Regel’s work channels emotion; lived experience; anthropomorphic or zoomorphic bodies, limbs, and gestures; rocks, forests, land and sea; and the sublime. Abstraction and ambiguity reign, yet her inquiry is evident. “It can’t be empty,” she says… “[the subject matter] is there. It’s free. It relates to other people’s worlds.” Two recent works, Elka and Lonia, are very personal. They reflect two stages of a life, one quite painful. Albeit vague, this description sets a fertile stage for contemplation. In Ula, an ovoid mass resembling a head rests at the end of a spine-like arch. Bodily or otherwise, it conveys a collapse.
Regel enjoys watching viewers react to her work. It is essential that people cannot ignore it, which is one of the reasons for the electric color palette she developed after coming to London in 2002. Already a trained sculptor, she pivoted to focus technically on glazes, slips, and firing at Westminster College and the Royal College of Art. London itself, cosmopolitan and vibrant, inspired strong color. Says Regel, “it needed to be shocking, to myself and to others, and almost the opposite of what ‘earth’ or ‘natural’ means.” She strongly associates color with emotion, noting precedents in medieval painting in which color drives intuitive responses.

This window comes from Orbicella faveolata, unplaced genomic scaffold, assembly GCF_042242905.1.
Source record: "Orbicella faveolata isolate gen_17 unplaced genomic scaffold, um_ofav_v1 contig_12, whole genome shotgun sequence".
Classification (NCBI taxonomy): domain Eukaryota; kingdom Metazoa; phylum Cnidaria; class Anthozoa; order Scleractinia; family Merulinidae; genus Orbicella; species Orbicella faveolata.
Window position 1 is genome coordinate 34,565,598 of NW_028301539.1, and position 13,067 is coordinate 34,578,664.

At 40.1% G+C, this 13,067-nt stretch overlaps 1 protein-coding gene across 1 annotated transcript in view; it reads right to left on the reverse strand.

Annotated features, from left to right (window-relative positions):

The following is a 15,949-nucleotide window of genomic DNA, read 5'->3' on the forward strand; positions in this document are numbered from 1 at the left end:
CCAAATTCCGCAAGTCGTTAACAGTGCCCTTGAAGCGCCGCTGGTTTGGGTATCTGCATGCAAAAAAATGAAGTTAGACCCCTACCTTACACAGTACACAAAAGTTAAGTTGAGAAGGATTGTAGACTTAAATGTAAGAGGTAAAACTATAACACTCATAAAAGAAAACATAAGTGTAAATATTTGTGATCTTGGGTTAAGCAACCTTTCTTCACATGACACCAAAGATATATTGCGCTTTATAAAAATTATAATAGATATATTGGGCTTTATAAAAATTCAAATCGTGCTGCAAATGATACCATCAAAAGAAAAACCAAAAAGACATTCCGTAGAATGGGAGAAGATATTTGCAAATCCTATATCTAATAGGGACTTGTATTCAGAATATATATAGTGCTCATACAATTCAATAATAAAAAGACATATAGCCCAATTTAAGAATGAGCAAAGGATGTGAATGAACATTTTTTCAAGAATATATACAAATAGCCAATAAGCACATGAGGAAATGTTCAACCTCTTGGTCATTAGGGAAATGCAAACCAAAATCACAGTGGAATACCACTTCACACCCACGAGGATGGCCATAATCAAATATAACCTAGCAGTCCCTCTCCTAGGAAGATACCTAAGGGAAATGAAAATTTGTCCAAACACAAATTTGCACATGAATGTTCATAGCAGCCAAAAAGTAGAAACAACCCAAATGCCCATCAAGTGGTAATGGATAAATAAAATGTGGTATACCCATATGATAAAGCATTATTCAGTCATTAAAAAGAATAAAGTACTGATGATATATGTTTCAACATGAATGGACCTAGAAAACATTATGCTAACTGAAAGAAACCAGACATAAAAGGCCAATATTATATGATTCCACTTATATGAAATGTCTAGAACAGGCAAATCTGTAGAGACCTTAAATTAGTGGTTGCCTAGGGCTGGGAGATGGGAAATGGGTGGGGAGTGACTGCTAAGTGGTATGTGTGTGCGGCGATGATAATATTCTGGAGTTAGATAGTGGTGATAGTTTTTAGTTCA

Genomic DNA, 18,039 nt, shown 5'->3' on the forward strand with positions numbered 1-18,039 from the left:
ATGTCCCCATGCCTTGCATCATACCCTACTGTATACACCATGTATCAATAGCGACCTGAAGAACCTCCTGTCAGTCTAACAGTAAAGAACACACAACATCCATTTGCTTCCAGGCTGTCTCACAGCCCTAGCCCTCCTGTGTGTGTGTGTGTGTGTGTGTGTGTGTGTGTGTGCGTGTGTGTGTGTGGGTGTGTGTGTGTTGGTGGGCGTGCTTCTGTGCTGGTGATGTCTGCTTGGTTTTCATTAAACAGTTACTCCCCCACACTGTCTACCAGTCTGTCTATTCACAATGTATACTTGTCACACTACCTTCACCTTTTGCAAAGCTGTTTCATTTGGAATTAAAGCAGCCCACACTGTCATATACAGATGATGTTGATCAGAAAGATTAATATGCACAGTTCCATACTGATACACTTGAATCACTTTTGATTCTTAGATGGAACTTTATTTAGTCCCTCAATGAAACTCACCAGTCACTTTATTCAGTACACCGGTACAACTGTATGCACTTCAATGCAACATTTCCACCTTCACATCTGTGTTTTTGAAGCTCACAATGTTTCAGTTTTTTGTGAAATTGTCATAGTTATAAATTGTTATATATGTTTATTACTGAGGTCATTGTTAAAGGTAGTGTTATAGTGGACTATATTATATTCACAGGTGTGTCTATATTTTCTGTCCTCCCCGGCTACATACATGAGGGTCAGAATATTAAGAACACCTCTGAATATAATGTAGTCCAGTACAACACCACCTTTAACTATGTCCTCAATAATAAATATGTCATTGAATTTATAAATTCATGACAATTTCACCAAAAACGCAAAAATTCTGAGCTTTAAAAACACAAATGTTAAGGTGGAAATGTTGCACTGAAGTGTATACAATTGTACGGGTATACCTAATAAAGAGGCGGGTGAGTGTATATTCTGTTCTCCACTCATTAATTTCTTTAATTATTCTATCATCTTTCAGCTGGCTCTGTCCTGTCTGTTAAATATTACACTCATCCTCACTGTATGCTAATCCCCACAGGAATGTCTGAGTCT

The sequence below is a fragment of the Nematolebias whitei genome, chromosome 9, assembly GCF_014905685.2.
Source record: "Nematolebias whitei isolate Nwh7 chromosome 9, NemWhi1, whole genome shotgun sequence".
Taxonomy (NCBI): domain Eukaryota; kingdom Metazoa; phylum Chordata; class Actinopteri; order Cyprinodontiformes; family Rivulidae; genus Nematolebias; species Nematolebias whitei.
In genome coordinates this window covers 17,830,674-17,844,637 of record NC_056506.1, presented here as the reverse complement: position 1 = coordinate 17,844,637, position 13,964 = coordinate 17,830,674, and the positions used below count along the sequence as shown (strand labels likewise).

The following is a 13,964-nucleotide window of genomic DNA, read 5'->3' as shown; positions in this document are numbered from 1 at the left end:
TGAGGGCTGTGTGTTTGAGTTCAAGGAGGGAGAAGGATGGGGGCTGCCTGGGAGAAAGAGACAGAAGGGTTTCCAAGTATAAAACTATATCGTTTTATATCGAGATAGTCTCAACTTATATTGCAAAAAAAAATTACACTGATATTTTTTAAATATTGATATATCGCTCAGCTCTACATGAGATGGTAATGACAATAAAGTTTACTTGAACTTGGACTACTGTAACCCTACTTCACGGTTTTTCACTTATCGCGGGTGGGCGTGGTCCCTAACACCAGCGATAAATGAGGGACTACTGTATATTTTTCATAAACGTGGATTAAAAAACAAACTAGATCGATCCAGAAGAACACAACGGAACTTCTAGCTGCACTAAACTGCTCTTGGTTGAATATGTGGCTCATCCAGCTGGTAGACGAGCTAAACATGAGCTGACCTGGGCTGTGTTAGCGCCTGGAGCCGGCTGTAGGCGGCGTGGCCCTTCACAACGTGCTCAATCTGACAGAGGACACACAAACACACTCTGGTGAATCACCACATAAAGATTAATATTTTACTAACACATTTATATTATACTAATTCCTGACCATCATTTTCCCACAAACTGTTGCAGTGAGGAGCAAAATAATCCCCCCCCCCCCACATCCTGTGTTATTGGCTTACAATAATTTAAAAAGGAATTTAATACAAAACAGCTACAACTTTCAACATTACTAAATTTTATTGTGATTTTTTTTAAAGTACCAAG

Gold luster also plays a role in her work, acting both as lure and punctuation. Added in the last of her many firings, due to its low-temperature tolerance, the sparkle of the luster is strategically deployed. Regel describes her notion of beauty as broad, and enjoys playing with the idea that things are “almost ugly but still appealing.” Luster is her reassuring counterpoint of conventional, jewel-like beauty.